5. Meanwhile, boil the potatoes for 1 hour in a medium saucepan. Drain and cover. The potatoes will stay warm until you’re ready to make the Colcannon.
  6. Remove pork to the center of a serving platter, with carrots and cabbage to either side. Cover with foil to keep warm.
  7. Boil down the liquid in the Dutch oven until reduced by half for an Irish whiskey infused sauce.

Prepare the Colcannon:

  1. Add butter and pork or bacon fat to a large or 12-inch cast iron or other large skillet. Add leek, red onion, shredded cabbage, and thyme. Smooth out this mixture to a single layer if possible. Brown the bottom for at least 5 minutes. Add the drained potatoes. Sprinkle salt (if using) and pepper evenly over the mixture while mashing the potatoes slightly.
  2. Fry until the bottom is nicely browned, about 10 minutes. When crispy, turn and continue frying on the other side until nicely browned. If necessary, add no more than 2 tablespoons of liquid from the Dutch oven to meld the flavors.

To serve, slice the pork and arrange it on the center of the platter between the carrots and cabbage wedges. Spoon some of the whiskey sauce over the meat. Place the crispy Colcannon in a bowl and decorate with fresh thyme sprigs if desired. Pass around sliced Irish Soda bread and dollops of homemade raw-cream butter to soak up the whiskey sauce.

Chef Phyllis


To choose your organically grown and fresh ingredients wisely, use the following criteria:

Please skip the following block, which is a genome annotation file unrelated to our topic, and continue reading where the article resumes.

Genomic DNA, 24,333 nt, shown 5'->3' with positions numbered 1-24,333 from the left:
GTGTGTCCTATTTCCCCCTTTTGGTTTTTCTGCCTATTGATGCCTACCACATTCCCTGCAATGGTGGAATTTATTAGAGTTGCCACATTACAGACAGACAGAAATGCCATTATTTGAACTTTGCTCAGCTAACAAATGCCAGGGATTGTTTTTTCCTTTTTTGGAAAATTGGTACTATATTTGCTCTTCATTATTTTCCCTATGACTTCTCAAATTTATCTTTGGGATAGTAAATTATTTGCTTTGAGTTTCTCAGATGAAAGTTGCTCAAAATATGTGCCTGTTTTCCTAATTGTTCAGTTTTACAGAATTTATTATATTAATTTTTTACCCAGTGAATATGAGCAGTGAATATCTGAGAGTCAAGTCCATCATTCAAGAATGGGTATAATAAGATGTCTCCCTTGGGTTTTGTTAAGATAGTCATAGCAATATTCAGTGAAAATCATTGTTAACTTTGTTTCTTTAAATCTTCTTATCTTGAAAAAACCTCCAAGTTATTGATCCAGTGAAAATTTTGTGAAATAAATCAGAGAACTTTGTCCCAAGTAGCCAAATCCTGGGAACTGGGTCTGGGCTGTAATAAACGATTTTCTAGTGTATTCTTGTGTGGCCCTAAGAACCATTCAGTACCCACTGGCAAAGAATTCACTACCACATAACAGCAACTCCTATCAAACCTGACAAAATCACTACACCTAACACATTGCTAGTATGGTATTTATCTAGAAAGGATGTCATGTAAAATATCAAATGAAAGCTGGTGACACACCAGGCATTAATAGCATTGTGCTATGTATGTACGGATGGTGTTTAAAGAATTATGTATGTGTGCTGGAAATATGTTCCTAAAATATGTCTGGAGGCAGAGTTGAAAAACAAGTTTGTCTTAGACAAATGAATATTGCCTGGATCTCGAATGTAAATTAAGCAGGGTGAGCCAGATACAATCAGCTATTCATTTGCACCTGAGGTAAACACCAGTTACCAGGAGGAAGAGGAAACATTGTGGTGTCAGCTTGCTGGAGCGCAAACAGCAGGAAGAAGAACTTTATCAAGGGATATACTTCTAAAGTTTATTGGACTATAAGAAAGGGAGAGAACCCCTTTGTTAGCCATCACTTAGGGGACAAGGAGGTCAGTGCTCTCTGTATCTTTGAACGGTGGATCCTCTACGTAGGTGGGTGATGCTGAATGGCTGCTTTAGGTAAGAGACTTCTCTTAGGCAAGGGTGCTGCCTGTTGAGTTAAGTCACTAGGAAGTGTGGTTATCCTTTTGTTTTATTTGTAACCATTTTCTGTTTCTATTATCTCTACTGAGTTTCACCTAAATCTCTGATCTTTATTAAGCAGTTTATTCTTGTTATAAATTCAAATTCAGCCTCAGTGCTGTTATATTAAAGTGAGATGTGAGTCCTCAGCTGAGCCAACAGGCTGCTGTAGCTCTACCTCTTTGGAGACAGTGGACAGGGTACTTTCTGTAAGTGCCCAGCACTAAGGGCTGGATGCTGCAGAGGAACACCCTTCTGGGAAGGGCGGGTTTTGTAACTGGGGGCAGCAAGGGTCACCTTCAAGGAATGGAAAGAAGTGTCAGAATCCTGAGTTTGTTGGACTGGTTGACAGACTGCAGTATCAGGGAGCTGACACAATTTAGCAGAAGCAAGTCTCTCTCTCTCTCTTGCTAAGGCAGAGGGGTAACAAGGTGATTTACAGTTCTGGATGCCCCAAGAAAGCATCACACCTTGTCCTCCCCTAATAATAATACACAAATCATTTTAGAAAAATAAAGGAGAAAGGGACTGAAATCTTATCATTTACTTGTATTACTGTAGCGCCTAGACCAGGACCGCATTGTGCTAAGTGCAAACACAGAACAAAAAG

• chemical- and hormone-free meat
  • wild-caught fish
  • pasture-raised, organic eggs
  • whole, unrefined grains
  • virgin, unrefined, first-press organic oils
  • whole-food, unrefined sweeteners
  • pure, clean, spring water
  • sea salt
  • raw and/or cultured milk and cream products

Photo from iStock/monkeybusinessimages

Phyllis Quinn

Phyllis Quinn is a chef, food writer, and founder of Udderly Cultured, a class that teaches how to make homemade fresh mozzarella, butter, yogurt, cottage cheese, and other cultured products. Private lessons are available. For a reservation, call Phyllis at 970-221-5556 or email her at Rediscover nearly lost cooking methods and get one-of-a-kind recipes in her books The Slow Cook Gourmet and Udderly Cultured: The Art of Milk Fermentation.

Products by Phyllis Quinn

2 thoughts on “St. Patrick’s Day Feast: Irish Pork Shoulder with Colcannon

  1. mbl says:

    My Irish born mother has never made corned beef and cabbage either. She would make a boiled dinner of a pork picnic shoulder or a Daisy Roll, savoy cabbage, turnips, carrots and of course spuds boiled in their jackets. Now in eastern Massachusetts you can get Irish style boiling bacon to make bacon and cabbage.

  2. Phyllis Quinn says:

    Thank you for sharing your mother’s tradition with us. Your comment reflected the many emails I received about this pork shoulder and cabbage dinner that was served for the Irish feast. So many people were excited to read what they called “the original’ recipe. When I was a young bride in New York, pork shoulder roasts were easily available, not so now. It is interesting that you can purchase the Irish boiling bacon in your neighborhood. The Southies in Boston are my husband’s extended family and they are happy to hear your news. Happy St. Patrick’s day to you and yours.